Kanye West surprised hundreds of concertgoers at Williamsburg music venue Brooklyn Bowl early Sunday morning (Oct. 24), performing a five-song set that included highlights from his recent G.O.O.D. Friday releases and a singalong to his self-revealing new single, "Runaway."
West's set, which had been rumored for the better part of the night, kicked off at approximately 2 AM during an anniversary party for the label Fool's Gold Records, which closed out Pitchfork's three-day #Offline festival. The Fool's Gold lineup featured two acts with connections to West: A-Trak, a DJ who has toured with the star and contributed to his "Late Registration" and "Graduation" albums, and G.O.O.D. Music upstart CyHi Da Prince, who guests on many of the songs West has been releasing online in the lead-up to his new album, "My Beautiful Dark Twisted Fantasy."
Video: Kanye West performs at Brooklyn Bowl
After CyHi Da Prince performed his solo single "Ray Ban Vision" with support from A-Trak, he segued into "So Apalled," one of West's recent G.O.O.D. Friday tracks, and brought out the man himself, to the delight of those who had waited hours for him (and shock of those who hadn't bothered to check Twitter before arriving). CyHi then left the stage all to West, who launched into his scathing verse on the G.O.O.D. Friday posse cut "Monster," followed by the soulful "Devil in a New Dress." Fans then clapped along with the introduction to "Power," for which West switched out his massive Horus chain for one slightly more functional, and assisted the rap star by belting out the chorus of "Runaway."
The surprise gig came just a few hours after the television premiere of West's new short film "Runaway," which features music from "My Beautiful Dark Twisted Fantasy," on MTV. At a New York screening of the film earlier in the week, West told theatergoers that "the main meaning of the film is to express yourself and don't let people tell you how to think or how to be," adding that it "represents everything I ever wanted to do since I was five -- the colors, the wings, the gold, the sky."
Other performers who rocked the final night of Pitchfork's #Offline festival included New Jersey indie-punk outfit Titus Andronicus, which ripped through tracks from this year's acclaimed "The Monitor," and incited a hipster mosh pit. Just prior to Titus' set, new-era gangster rapper Freddie Gibbs won over a crowd of mostly rock fans with tracks from his "Str8 Killa No Filla" mixtape, leading the room in a chant of "f**k the police" and performing a strange-yet-effective cover of the Whispers' "Rock Steady."
Video: Titus Andronicus performs at Brooklyn Bowl
Brooklyn duo Javelin had hyper-angular dance pop down to a science, managing to get a crowd of last-night-of-CMJ zombies to shake it at the ungodly hour of six in the evening (a full eight hours before West's arrival). Toting a wall of boomboxes and a bizarre loop of videos from the '80s, Tom van Buskirk and George Langford sliced and diced sounds, driven by propulsive drums and smart, snarky, almost tossed off vocals. With a stint opening for Yeasayer behind it and a spot on the Matt & Kim tour starting soon, Javelin could graduate to headliner status in 2011.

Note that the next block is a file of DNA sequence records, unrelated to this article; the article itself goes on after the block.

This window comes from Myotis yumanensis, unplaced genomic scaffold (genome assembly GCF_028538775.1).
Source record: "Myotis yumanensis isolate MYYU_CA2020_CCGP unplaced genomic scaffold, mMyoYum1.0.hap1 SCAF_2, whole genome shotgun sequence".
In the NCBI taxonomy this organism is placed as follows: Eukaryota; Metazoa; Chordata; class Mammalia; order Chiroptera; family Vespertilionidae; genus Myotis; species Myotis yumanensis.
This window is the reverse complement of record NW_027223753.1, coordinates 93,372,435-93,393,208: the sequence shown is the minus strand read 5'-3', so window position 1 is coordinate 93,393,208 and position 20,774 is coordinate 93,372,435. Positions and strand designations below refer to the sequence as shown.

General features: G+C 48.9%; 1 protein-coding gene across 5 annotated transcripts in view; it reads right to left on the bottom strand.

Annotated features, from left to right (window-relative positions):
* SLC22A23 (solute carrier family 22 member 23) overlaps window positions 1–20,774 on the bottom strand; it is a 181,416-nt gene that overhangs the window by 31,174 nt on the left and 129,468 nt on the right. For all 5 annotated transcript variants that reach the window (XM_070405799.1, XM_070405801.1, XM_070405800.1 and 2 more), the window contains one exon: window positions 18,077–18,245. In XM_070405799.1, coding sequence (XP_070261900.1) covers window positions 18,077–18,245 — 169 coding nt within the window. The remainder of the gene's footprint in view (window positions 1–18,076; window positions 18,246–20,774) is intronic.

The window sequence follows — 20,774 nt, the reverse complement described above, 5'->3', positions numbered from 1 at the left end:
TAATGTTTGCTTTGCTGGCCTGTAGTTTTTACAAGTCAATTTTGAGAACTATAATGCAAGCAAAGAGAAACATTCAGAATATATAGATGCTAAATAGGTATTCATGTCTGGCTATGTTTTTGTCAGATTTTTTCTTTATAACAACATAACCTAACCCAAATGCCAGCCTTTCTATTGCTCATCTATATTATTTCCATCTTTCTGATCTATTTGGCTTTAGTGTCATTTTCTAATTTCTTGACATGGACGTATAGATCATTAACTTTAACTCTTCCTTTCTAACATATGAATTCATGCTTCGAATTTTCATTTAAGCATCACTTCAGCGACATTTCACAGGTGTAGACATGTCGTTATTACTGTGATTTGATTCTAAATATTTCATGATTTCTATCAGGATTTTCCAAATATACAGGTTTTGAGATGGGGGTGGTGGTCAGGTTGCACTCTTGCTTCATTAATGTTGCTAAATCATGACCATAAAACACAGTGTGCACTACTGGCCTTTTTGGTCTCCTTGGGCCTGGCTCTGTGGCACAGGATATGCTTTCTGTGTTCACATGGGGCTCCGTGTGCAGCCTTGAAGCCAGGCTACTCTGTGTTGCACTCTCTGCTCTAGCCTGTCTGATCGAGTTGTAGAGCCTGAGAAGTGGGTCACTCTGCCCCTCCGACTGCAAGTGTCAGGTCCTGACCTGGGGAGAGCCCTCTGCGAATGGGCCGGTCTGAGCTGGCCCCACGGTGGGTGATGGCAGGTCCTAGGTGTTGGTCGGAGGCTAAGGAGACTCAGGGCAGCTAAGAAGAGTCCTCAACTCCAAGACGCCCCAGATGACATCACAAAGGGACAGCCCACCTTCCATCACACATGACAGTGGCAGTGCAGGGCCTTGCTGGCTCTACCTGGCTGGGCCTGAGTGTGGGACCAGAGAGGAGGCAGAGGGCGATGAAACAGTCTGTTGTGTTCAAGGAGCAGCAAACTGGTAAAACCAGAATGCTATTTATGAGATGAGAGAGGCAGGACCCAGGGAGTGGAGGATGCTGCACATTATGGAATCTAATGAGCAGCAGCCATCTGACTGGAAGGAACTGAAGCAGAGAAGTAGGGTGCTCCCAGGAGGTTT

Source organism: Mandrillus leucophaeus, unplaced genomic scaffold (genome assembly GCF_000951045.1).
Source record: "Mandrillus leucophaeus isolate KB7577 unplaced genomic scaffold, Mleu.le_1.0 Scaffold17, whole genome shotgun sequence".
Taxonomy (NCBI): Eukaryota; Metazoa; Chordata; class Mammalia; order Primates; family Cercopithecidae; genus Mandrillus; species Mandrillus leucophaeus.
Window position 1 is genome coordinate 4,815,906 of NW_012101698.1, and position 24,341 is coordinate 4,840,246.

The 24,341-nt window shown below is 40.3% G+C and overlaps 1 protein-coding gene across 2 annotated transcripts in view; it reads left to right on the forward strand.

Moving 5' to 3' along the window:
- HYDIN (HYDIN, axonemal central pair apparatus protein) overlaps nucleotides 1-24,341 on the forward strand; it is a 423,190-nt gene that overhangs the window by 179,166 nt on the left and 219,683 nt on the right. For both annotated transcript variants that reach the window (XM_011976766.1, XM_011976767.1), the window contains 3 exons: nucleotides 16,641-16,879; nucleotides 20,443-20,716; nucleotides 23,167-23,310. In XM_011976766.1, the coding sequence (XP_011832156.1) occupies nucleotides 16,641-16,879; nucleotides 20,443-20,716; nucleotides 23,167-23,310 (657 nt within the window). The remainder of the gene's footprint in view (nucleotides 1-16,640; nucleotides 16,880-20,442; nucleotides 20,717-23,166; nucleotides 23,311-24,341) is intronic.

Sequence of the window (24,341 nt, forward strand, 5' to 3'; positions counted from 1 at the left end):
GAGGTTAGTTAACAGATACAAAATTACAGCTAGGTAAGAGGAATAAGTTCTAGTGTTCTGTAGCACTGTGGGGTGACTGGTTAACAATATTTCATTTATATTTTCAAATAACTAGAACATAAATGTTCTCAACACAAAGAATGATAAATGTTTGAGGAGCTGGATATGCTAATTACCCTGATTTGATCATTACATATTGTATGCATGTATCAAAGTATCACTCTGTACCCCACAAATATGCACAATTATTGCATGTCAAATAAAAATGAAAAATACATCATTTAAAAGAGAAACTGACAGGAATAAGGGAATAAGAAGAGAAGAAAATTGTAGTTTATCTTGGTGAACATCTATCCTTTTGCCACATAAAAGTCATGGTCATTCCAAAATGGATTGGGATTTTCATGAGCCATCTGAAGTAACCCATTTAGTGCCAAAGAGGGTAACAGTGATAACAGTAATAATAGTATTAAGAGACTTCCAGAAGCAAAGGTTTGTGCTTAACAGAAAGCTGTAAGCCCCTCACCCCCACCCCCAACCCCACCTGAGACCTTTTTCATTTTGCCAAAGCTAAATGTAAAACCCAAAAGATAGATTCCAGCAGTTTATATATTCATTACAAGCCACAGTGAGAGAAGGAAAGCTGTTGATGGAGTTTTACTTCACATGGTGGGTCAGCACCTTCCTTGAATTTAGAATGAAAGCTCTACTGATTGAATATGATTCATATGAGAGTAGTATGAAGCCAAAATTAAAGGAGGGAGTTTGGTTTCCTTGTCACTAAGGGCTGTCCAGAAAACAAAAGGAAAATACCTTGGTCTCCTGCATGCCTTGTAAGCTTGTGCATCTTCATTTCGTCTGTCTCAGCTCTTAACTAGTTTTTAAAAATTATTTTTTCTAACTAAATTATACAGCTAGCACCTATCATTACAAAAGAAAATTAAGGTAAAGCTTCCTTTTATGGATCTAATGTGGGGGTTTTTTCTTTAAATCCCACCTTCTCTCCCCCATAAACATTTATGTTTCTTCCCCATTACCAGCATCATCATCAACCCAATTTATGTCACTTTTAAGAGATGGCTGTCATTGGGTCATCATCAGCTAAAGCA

The last night of CMJ, which also ended on Saturday night, also included the first East coast stop for the Corin Tucker Band, the new project from the Sleater-Kinney vocalist and guitarist. Fresh off the release of "1000 Years" earlier this month, the group, which includes multi-instrumentalist Seth Lorinczi and stellar Unwound drummer Sara Lund, headlined the early show at Maxwell's in Hoboken, filling the 200-capacity room with more locals and S-K fans than CMJ badge-holders. The band's live show proved more high-octane than the album's somewhat relaxed approach to the songs, with rockers like "Doubt" inspiring plenty of jumping, screaming and unison clapping. As a treat for fans of recently reunited indie rock band Versus, frontman Richard Baluyut contributed vocals on several songs, and lead guitar on "1000 Years". Mascott frontwoman Kendall Meade also joined Baluyut on backup vocals. The CMJ-constrained set lasted less than an hour, but was a motivating teaser for the band's upcoming full-throttle show at Bowery Ballroom on Oct. 26.
Over at the Rock Shop in Brooklyn, singer/songwriter John Shade performed literate, heartstring-tugging tunes on acoustic for an intimate daytime crowd. After opening for Bon Iver in Massachusetts earlier this year, Shade shared, he was invited to the artist's Wisconsin recording studio to lay down his first album, the forthcoming "All You Love Is Need."
Additional reporting by Cortney Harding and Evie Nagy